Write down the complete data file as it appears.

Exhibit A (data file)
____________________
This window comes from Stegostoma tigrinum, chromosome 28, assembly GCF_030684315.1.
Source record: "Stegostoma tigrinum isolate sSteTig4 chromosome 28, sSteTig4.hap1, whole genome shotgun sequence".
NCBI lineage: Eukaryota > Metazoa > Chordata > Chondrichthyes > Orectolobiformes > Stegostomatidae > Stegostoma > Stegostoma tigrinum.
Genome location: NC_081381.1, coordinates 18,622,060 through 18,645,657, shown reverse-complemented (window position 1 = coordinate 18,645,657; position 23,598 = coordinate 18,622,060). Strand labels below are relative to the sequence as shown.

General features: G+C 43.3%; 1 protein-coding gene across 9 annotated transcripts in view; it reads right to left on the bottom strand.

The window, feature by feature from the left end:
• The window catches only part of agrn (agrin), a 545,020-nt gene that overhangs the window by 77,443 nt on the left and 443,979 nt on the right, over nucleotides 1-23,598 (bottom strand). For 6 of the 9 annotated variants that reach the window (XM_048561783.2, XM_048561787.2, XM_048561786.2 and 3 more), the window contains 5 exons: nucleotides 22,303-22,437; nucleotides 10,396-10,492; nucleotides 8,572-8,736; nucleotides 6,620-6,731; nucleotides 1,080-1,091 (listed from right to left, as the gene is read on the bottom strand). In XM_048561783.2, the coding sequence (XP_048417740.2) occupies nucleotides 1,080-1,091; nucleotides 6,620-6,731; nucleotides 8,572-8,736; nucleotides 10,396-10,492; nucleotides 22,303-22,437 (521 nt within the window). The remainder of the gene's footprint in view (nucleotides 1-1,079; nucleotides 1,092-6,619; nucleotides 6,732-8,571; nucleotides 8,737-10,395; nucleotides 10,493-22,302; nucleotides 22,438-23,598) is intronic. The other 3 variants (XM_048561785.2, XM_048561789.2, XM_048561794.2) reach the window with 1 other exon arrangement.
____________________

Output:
This window comes from Stegostoma tigrinum, chromosome 28, assembly GCF_030684315.1.
Source record: "Stegostoma tigrinum isolate sSteTig4 chromosome 28, sSteTig4.hap1, whole genome shotgun sequence".
NCBI lineage: Eukaryota > Metazoa > Chordata > Chondrichthyes > Orectolobiformes > Stegostomatidae > Stegostoma > Stegostoma tigrinum.
Genome location: NC_081381.1, coordinates 18,622,060 through 18,645,657, shown reverse-complemented (window position 1 = coordinate 18,645,657; position 23,598 = coordinate 18,622,060). Strand labels below are relative to the sequence as shown.

General features: G+C 43.3%; 1 protein-coding gene across 9 annotated transcripts in view; it reads right to left on the bottom strand.

The window, feature by feature from the left end:
• The window catches only part of agrn (agrin), a 545,020-nt gene that overhangs the window by 77,443 nt on the left and 443,979 nt on the right, over nucleotides 1-23,598 (bottom strand). For 6 of the 9 annotated variants that reach the window (XM_048561783.2, XM_048561787.2, XM_048561786.2 and 3 more), the window contains 5 exons: nucleotides 22,303-22,437; nucleotides 10,396-10,492; nucleotides 8,572-8,736; nucleotides 6,620-6,731; nucleotides 1,080-1,091 (listed from right to left, as the gene is read on the bottom strand). In XM_048561783.2, the coding sequence (XP_048417740.2) occupies nucleotides 1,080-1,091; nucleotides 6,620-6,731; nucleotides 8,572-8,736; nucleotides 10,396-10,492; nucleotides 22,303-22,437 (521 nt within the window). The remainder of the gene's footprint in view (nucleotides 1-1,079; nucleotides 1,092-6,619; nucleotides 6,732-8,571; nucleotides 8,737-10,395; nucleotides 10,493-22,302; nucleotides 22,438-23,598) is intronic. The other 3 variants (XM_048561785.2, XM_048561789.2, XM_048561794.2) reach the window with 1 other exon arrangement.